We’re Not Really Here

We’re Not Really Here (at Contact) sets out to explore the individual and group dynamics of football supporters.  This is a great example of using an unusual form very effectively to tell a specific story.  Co-creator Yahya terryn says ‘I’m interested in why people are there, to understand why people go to the football’.  We, the audience, sit on the stage, as if playing the game; the cast of fifty, that is the fans, sit in the raked seating of the theatre where we would normally be.  They chant directly to us.  These are Manchester City fans.

What is immediately striking about this play is the noise, and the claustrophobic effect of the chanting.  It’s fascinating to feel how the behaviour of the fans affects one’s own emotions.  At one point they all sit down and are completely silent; in the absence of noise all energy disappears.  It’s a powerful, reflective moment.  At another point they turn on each other and ignore the match; you can’t help feeling frustrated that they can’t be bothered to watch.  It’s this mix of loud and quiet, togetherness and aggression, tribalism and individualism, that produces such a strong emotional engagement.  Perhaps people watch football both to be part of something much bigger than themselves and to stand out individually.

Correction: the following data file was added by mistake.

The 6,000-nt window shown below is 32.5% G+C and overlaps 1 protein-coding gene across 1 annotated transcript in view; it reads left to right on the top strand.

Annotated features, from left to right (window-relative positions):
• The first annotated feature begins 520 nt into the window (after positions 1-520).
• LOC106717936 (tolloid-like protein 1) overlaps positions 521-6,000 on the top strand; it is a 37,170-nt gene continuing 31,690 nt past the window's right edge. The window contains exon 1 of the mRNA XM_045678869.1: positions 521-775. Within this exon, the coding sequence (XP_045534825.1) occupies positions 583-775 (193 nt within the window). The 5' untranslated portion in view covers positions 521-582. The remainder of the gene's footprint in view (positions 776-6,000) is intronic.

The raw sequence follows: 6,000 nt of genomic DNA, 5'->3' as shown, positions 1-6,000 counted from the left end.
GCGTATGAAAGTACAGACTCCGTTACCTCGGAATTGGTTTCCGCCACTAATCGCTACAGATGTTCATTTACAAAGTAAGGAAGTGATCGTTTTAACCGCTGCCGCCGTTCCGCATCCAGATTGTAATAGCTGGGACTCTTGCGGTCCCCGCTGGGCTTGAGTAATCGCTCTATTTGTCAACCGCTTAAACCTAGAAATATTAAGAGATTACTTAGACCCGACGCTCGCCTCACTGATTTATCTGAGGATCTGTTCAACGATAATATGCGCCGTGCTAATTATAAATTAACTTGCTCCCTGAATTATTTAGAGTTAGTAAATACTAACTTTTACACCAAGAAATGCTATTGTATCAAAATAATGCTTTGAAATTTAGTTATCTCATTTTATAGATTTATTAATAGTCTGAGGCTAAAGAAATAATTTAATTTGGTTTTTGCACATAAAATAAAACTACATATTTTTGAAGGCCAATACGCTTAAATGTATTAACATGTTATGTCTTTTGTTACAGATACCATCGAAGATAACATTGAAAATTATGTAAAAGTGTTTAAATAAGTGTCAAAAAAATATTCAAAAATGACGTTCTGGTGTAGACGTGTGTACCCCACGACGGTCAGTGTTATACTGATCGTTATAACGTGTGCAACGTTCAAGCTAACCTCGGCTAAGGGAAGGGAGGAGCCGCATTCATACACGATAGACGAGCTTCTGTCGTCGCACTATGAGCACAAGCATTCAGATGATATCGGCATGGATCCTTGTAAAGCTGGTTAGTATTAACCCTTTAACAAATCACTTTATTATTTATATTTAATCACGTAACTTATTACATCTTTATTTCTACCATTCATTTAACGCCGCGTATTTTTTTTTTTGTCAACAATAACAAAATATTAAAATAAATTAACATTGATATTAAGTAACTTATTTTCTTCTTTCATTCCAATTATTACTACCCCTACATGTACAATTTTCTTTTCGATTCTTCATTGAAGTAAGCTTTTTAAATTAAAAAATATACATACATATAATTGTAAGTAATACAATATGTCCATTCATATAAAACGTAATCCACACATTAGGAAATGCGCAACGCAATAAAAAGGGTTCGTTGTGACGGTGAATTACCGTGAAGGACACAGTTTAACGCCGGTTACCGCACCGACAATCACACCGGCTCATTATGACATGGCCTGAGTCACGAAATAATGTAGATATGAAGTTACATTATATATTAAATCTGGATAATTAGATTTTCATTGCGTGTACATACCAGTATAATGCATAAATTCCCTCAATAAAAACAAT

At times, the action freezes and individual stories come to the fore.  We see within the massed fans the grains of personal stories that sit behind each fan’s behaviour, their reasons for being there.  There is a woman who wants to share her husband’s passion and has learnt all the City songs from YouTube.  A young couple have just split up but still compete across the rows.  A parent records their young son on a cameraphone; perhaps he goes regularly, perhaps it’s his first match.  If I have a criticism of this play I wanted more of the individual stories.  I wanted more opportunity to zoom into the fine detail of the crowd.

Yet overall this is a powerful piece of theatre with an inventive form that is just perfect for telling this unusual story.  A treat for both football fans and anyone who wants to see something different at the theatre.

Contact, Manchester, 20 – 23 Sept 2017.


Theatre lover, amateur director, occasional actor, writer.

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